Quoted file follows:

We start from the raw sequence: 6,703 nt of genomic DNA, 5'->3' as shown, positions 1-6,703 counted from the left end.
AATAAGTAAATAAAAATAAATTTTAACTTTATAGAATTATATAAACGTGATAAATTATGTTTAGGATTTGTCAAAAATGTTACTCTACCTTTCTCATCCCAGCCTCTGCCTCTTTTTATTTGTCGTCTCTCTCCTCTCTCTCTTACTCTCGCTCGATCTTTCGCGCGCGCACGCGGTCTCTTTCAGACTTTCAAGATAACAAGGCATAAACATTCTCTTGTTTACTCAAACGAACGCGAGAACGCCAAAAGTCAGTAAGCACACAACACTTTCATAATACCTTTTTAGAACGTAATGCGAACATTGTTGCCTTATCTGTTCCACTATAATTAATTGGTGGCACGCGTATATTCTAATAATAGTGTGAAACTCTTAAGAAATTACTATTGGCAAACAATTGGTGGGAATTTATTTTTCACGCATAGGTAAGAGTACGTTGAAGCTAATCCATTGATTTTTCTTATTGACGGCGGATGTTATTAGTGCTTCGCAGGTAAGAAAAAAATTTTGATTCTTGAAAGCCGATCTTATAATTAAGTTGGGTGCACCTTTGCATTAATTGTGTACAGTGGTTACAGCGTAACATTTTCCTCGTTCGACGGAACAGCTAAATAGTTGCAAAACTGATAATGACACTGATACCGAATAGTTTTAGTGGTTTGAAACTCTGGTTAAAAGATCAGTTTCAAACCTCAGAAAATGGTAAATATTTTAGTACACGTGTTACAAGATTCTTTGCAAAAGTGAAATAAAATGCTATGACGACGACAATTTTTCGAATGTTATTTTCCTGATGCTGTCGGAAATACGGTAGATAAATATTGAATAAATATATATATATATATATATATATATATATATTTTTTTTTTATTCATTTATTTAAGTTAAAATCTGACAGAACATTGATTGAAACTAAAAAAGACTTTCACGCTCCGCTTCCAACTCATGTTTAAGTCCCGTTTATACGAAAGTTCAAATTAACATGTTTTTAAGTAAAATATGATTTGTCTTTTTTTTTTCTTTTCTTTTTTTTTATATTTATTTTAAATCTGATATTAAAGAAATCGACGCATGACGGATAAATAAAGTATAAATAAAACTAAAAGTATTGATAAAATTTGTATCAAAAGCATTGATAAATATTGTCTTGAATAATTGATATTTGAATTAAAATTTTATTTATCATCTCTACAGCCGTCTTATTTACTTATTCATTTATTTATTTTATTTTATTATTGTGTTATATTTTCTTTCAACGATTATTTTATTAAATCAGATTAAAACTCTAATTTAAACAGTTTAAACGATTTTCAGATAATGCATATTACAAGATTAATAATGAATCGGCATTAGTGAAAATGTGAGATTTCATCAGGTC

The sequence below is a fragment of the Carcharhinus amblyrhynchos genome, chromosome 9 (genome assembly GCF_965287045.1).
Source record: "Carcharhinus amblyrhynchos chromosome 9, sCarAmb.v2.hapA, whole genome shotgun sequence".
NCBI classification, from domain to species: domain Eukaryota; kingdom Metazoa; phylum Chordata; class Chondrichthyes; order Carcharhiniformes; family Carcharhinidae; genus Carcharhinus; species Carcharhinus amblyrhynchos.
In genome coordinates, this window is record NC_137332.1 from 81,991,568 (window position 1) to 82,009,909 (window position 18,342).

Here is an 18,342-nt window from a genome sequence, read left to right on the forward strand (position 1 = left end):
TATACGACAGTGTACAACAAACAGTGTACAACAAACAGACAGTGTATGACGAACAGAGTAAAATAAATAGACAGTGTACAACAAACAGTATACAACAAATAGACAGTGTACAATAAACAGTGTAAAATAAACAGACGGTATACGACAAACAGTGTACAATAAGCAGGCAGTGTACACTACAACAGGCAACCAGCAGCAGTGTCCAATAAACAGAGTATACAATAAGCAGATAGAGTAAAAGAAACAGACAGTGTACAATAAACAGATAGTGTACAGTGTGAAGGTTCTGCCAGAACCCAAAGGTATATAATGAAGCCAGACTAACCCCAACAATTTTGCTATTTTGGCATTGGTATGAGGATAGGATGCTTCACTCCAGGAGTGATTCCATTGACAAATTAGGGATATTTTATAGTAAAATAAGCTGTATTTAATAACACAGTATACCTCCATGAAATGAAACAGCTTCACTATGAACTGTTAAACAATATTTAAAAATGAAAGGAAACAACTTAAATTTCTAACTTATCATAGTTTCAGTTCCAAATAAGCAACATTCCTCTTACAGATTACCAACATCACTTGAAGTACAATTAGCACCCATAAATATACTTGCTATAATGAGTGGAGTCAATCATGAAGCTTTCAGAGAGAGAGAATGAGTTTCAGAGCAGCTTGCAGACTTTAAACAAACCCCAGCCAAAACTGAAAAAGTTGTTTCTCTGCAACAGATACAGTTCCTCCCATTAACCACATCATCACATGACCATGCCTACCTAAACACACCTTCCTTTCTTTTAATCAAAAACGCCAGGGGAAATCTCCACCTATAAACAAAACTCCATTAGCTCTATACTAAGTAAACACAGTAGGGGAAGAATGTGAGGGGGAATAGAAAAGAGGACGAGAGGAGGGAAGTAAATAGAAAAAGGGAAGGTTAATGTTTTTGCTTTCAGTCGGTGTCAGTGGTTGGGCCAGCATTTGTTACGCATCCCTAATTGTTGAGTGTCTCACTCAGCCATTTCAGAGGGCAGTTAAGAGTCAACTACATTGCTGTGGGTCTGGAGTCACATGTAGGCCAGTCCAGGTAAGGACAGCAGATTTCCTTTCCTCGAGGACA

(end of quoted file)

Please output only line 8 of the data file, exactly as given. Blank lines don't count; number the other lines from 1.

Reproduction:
TATACGACAGTGTACAACAAACAGTGTACAACAAACAGACAGTGTATGACGAACAGAGTAAAATAAATAGACAGTGTACAACAAACAGTATACAACAAATAGACAGTGTACAATAAACAGTGTAAAATAAACAGACGGTATACGACAAACAGTGTACAATAAGCAGGCAGTGTACACTACAACAGGCAACCAGCAGCAGTGTCCAATAAACAGAGTATACAATAAGCAGATAGAGTAAAAGAAACAGACAGTGTACAATAAACAGATAGTGTACAGTGTGAAGGTTCTGCCAGAACCCAAAGGTATATAATGAAGCCAGACTAACCCCAACAATTTTGCTATTTTGGCATTGGTATGAGGATAGGATGCTTCACTCCAGGAGTGATTCCATTGACAAATTAGGGATATTTTATAGTAAAATAAGCTGTATTTAATAACACAGTATACCTCCATGAAATGAAACAGCTTCACTATGAACTGTTAAACAATATTTAAAAATGAAAGGAAACAACTTAAATTTCTAACTTATCATAGTTTCAGTTCCAAATAAGCAACATTCCTCTTACAGATTACCAACATCACTTGAAGTACAATTAGCACCCATAAATATACTTGCTATAATGAGTGGAGTCAATCATGAAGCTTTCAGAGAGAGAGAATGAGTTTCAGAGCAGCTTGCAGACTTTAAACAAACCCCAGCCAAAACTGAAAAAGTTGTTTCTCTGCAACAGATACAGTTCCTCCCATTAACCACATCATCACATGACCATGCCTACCTAAACACACCTTCCTTTCTTTTAATCAAAAACGCCAGGGGAAATCTCCACCTATAAACAAAACTCCATTAGCTCTATACTAAGTAAACACAGTAGGGGAAGAATGTGAGGGGGAATAGAAAAGAGGACGAGAGGAGGGAAGTAAATAGAAAAAGGGAAGGTTAATGTTTTTGCTTTCAGTCGGTGTCAGTGGTTGGGCCAGCATTTGTTACGCATCCCTAATTGTTGAGTGTCTCACTCAGCCATTTCAGAGGGCAGTTAAGAGTCAACTACATTGCTGTGGGTCTGGAGTCACATGTAGGCCAGTCCAGGTAAGGACAGCAGATTTCCTTTCCTCGAGGACA